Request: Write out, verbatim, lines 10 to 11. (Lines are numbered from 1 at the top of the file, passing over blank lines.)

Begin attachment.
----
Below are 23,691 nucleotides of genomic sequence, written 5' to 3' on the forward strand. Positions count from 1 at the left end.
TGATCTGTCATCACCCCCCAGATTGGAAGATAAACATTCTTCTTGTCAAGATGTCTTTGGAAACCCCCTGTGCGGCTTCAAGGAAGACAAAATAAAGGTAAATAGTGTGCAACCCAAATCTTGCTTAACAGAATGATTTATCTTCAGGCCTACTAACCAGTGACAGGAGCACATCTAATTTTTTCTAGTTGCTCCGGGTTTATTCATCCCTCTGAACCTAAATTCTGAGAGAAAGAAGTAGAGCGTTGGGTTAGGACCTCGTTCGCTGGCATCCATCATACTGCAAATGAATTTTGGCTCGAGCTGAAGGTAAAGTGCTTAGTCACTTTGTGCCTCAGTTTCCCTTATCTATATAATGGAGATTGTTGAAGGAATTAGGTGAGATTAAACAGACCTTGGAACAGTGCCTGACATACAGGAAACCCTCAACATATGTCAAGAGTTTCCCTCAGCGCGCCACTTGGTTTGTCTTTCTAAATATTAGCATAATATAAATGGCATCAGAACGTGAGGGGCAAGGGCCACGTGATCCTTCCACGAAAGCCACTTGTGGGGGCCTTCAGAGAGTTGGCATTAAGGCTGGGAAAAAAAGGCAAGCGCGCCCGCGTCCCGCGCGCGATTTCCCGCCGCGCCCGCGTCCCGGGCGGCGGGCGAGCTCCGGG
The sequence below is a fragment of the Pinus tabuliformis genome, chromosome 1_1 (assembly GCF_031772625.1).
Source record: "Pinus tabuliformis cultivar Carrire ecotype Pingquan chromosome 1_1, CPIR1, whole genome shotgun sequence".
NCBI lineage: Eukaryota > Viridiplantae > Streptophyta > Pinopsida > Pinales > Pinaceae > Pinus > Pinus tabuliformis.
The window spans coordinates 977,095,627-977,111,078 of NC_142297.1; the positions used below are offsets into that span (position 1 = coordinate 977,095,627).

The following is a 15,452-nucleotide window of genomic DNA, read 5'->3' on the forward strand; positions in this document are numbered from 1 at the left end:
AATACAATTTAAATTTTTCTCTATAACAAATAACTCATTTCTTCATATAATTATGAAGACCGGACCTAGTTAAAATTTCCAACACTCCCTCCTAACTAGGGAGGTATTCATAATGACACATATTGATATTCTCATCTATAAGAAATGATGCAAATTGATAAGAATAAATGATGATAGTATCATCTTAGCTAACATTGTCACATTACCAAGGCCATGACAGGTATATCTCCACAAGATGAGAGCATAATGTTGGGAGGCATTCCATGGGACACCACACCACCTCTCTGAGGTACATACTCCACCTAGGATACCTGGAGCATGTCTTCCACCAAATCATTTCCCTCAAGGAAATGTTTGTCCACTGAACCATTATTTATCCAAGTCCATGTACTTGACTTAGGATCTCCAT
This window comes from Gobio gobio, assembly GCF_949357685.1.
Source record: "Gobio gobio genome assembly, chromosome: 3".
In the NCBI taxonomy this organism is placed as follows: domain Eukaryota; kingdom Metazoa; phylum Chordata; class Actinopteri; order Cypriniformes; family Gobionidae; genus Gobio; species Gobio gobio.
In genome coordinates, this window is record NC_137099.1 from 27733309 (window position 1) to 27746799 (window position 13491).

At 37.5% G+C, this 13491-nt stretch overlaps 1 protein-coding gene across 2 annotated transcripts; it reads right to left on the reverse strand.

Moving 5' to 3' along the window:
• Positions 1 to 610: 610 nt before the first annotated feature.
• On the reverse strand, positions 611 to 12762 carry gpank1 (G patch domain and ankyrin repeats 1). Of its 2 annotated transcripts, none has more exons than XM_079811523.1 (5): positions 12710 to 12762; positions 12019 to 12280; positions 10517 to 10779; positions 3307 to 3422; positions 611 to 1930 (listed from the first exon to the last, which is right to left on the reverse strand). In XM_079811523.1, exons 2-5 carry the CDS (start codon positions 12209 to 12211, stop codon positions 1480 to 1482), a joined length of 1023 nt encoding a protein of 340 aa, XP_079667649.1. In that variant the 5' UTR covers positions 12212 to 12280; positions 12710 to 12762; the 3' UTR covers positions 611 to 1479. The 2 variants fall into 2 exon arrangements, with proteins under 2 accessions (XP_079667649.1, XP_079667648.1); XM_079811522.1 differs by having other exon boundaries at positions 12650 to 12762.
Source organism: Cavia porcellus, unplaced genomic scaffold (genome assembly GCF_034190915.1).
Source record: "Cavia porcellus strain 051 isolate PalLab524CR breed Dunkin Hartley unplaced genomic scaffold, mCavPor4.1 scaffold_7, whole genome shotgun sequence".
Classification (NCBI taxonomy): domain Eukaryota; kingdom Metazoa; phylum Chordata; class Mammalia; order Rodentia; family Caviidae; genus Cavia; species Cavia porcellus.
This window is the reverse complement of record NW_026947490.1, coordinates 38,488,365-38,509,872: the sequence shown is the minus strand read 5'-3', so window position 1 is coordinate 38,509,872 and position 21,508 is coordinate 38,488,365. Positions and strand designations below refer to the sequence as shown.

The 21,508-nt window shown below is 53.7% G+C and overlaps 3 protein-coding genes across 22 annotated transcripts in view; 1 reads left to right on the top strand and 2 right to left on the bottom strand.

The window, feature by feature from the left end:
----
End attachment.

Source record: "Gobio gobio genome assembly, chromosome: 3".
In the NCBI taxonomy this organism is placed as follows: domain Eukaryota; kingdom Metazoa; phylum Chordata; class Actinopteri; order Cypriniformes; family Gobionidae; genus Gobio; species Gobio gobio.